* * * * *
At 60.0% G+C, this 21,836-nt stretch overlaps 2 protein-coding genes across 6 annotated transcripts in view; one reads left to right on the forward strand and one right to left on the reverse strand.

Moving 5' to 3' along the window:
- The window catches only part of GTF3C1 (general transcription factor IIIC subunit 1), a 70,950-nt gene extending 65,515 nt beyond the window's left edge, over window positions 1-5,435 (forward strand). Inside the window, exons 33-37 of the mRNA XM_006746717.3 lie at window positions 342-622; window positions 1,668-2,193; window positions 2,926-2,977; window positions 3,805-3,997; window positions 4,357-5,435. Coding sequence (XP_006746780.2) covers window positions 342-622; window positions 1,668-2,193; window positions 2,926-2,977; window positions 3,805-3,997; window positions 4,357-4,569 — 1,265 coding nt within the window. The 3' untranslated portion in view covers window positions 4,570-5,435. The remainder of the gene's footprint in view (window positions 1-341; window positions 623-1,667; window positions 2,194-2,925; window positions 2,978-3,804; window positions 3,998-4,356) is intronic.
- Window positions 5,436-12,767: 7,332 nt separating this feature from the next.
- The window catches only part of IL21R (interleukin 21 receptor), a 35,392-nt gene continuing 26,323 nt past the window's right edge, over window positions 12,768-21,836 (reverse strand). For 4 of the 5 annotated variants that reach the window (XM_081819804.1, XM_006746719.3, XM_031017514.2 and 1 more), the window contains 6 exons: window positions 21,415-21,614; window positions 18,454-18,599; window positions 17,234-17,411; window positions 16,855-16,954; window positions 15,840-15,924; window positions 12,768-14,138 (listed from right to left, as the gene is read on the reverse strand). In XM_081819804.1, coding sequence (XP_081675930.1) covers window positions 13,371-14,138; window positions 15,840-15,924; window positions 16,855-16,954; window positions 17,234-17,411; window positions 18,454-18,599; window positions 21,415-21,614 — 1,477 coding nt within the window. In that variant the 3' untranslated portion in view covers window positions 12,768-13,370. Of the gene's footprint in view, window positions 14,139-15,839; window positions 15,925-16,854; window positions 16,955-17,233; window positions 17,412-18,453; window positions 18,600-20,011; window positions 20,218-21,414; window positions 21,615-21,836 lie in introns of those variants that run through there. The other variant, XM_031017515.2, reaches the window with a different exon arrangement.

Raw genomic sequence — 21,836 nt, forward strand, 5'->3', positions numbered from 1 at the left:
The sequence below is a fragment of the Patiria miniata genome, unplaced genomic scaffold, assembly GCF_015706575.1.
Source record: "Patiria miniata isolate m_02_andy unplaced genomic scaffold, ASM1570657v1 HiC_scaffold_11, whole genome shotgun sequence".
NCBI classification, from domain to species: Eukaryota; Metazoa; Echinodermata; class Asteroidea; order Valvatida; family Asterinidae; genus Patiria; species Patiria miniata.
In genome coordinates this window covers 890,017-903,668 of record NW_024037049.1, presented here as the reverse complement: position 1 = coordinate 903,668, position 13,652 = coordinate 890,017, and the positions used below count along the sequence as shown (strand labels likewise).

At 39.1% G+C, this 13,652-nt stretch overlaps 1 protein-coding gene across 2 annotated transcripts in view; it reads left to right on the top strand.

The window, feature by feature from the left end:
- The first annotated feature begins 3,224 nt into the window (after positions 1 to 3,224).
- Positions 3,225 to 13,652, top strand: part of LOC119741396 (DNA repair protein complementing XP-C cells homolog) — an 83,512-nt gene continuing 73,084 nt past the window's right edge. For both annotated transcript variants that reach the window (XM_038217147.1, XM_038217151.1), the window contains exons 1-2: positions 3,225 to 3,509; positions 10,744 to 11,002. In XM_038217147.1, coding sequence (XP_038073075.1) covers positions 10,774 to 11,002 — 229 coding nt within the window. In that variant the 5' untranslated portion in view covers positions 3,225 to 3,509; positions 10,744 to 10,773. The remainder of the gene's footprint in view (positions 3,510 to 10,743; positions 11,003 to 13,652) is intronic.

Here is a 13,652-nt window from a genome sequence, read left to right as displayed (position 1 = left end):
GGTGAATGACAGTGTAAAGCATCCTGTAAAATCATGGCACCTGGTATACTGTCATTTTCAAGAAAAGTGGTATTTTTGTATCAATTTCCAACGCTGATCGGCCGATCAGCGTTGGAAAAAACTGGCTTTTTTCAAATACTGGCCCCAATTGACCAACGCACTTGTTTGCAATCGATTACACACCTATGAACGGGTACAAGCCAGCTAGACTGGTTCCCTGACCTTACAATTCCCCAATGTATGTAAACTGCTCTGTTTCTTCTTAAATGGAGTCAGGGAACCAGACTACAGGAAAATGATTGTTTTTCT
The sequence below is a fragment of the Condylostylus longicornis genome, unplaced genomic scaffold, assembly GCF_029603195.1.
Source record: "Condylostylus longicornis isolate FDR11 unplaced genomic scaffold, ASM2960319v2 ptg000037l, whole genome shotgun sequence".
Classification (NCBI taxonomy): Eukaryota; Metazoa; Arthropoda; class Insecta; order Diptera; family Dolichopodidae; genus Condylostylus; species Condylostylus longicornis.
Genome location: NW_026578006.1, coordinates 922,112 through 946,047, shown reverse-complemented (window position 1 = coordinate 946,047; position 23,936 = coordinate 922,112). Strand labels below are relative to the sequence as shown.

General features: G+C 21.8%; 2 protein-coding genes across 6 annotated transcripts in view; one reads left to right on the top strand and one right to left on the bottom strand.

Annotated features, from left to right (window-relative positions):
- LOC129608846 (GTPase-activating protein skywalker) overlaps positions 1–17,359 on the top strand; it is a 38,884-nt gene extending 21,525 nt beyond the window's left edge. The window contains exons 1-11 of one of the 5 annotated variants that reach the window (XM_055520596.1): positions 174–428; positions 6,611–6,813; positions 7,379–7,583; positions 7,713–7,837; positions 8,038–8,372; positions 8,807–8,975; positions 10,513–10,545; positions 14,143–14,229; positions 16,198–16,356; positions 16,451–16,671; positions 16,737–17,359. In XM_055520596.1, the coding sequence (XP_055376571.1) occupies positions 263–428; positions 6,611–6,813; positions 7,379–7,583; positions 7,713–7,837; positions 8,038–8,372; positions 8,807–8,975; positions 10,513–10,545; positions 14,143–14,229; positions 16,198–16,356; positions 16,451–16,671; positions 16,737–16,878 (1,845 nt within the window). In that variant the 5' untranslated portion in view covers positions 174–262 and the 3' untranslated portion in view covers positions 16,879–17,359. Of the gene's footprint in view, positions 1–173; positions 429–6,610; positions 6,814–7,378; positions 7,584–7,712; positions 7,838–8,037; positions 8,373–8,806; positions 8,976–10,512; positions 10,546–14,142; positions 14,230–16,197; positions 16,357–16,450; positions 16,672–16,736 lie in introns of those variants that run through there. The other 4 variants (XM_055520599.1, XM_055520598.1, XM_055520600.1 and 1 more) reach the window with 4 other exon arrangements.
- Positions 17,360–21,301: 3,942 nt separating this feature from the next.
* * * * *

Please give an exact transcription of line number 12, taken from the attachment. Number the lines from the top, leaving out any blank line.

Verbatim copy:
The window, feature by feature from the left end: